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11 September 2013

Construction of first teenage cancer unit in the south west is well under way

Former young cancer patients along with Teenage Cancer Trust ambassadors and world snooker players Judd Trump and Jack Lisowksi, were invited to the construction site at Bristol Haematology and Oncology Centre today, to see how the first specialist cancer unit for young patients from the South West is progressing. 

In May, Teenage Cancer Trust unveiled designs for a £2.5million state-of-the-art unit. The new unit means for the first time young people aged 16 to 24 from Bristol, Devon, Cornwall, Somerset, Wiltshire and Gloucestershire, will be treated with others their own age in an environment suited to their needs. Every day in the UK, seven young people are told they have cancer and over 200 are diagnosed across the South West every year. 

The Teenage Cancer Trust funded Bristol unit is being built over two floors with one floor dedicated to inpatients featuring five en-suite rooms, a social area full of gaming and entertainment equipment, quiet room, TV room, kitchen and dining space. The other floor will be for day patients, featuring three treatment pods, two consulting rooms, a procedure room, social space, waiting area with cafe and staff office. 

Guests were given an exclusive site tour where builders have completed the external extension to the BHOC and are now creating internal partitions and doing first fix electrics and mechanics. Construction is on schedule to finish in early 2014. The charity also announced that the Bristol unit fundraising appeal has raised a further £250,000 and £750,000 now needs to be raised. Teenage Cancer Trust is asking local communities across the South West to take part in its '£1,000 Challenge'. The charity is calling on 750 individuals, groups, schools and communities to rise to the challenge and raise £1,000 each to reach the £750,000 fundraising goal. 

Laura Scowen, Teenage Cancer Trust fundraiser, said: "Today is an exciting moment for us. We have spent a long time fundraising for this unit and to see it coming to life is a testament to everyone's hard work. We have already raised £1.75 million but there is still a long way to go so that's why we are appealing to the public to really get behind our £1,000 Challenge."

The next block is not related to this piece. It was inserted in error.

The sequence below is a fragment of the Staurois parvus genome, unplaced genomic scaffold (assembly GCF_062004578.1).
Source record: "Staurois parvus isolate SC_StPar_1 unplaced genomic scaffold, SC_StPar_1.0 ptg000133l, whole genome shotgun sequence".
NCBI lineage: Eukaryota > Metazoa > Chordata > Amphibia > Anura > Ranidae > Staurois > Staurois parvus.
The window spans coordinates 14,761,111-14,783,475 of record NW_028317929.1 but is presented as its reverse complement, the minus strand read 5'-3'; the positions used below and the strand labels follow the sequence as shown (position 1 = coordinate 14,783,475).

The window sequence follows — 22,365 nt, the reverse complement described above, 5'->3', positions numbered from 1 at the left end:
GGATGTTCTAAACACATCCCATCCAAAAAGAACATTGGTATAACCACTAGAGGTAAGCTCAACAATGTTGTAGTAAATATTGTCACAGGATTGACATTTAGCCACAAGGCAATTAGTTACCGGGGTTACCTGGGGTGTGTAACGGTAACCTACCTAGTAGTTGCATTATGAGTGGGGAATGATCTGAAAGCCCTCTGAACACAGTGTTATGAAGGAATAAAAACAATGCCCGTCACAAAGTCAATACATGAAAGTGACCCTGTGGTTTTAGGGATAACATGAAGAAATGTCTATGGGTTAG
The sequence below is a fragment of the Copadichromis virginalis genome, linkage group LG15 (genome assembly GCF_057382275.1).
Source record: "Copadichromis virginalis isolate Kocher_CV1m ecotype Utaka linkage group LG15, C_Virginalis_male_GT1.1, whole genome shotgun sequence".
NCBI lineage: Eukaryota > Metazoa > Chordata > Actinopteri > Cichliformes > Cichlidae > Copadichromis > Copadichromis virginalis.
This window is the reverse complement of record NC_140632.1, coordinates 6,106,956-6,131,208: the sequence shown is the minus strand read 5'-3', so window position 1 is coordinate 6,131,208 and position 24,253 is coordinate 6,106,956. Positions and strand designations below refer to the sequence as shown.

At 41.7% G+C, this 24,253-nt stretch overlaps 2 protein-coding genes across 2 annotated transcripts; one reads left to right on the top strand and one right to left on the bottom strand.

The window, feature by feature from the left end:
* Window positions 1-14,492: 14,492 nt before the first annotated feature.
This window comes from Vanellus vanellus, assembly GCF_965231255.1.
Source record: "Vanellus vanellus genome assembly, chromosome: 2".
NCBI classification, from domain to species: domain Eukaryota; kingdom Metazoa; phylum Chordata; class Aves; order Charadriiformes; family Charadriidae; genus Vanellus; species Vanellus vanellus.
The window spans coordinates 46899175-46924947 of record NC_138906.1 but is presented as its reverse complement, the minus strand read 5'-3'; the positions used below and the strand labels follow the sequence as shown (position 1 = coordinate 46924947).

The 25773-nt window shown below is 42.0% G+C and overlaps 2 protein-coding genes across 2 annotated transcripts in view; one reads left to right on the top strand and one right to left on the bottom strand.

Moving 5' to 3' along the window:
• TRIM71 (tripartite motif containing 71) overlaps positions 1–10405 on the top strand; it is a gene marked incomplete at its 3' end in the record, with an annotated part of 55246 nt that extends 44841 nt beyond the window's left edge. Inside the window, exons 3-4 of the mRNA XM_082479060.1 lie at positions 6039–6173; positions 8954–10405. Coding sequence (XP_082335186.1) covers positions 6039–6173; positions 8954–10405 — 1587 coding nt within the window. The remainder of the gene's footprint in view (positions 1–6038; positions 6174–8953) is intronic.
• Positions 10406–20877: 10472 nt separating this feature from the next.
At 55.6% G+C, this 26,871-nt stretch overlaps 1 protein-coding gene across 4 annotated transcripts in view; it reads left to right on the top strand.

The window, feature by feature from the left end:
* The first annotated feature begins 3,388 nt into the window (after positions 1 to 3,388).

World snooker players Judd Trump and Jack Lisowski also visited the site for the first time. Teenage Cancer Trust is a charity close to their hearts as Cheltenham born Jack, was diagnosed with Hodgkin's lymphoma at 16. Bristol born Judd said: "Jack has told me how hard it was dealing with cancer as a teenager. Knowing that he didn't benefit from being treated with other people the same age and in a place that was full of stuff you like as a teenager must have made it even worse. That's why it's so important this unit is finished and the public get behind the appeal." 

Dr Alison Cameron, Macmillan Teenage and Young Adults Lead Clinician at the BHOC, said: "Within the South West we have an effective, integrated multidisciplinary Teenage and Young Adults team who help support TYA patients who have cancer. These facilities will complement this team, enhancing the care they provide and making a major difference to the patient's cancer journey. In short we will now be able to provide patients with a world class service." 

The unit build will mark the final phase in a multi-million pound investment the charity is making in young people's cancer services across the South West. For the first time in Teenage Cancer Trust's history, the charity lent its design expertise to enhance a brand new hospital ward for 11 to 16 year olds with a variety of complex health issues which included cancer. The home-from-home themed ward opened in Bristol Royal Hospital for Children in December 2012 and is unlike any other ward in the hospital. 

Teenage Cancer Trust also funds a teenage and young adult lead nurse who is responsible for developing and providing excellent clinical care, as well as complementing existing services for young people and their families and a youth support coordinator. 

The youth support coordinator helps young people share their experiences and fears with each other, encourages them to socialise by arranging activities and outings and runs a peer support group. The charity has also adopted teenage and young adult specialist nurses who operate from 6 designated network care hospitals across the South West. By doing so this provides an excellent model of care for 15-24 year olds no matter where they live in the region.

Once opened, the Teenage Cancer Trust funded Bristol unit will complement the existing 27 units the charity has already built in NHS hospitals across the UK since 1990. Teenage Cancer Trust plan to build a further five so that all young people needing hospital treatment for cancer have access to the dedicated, specialist support they provide.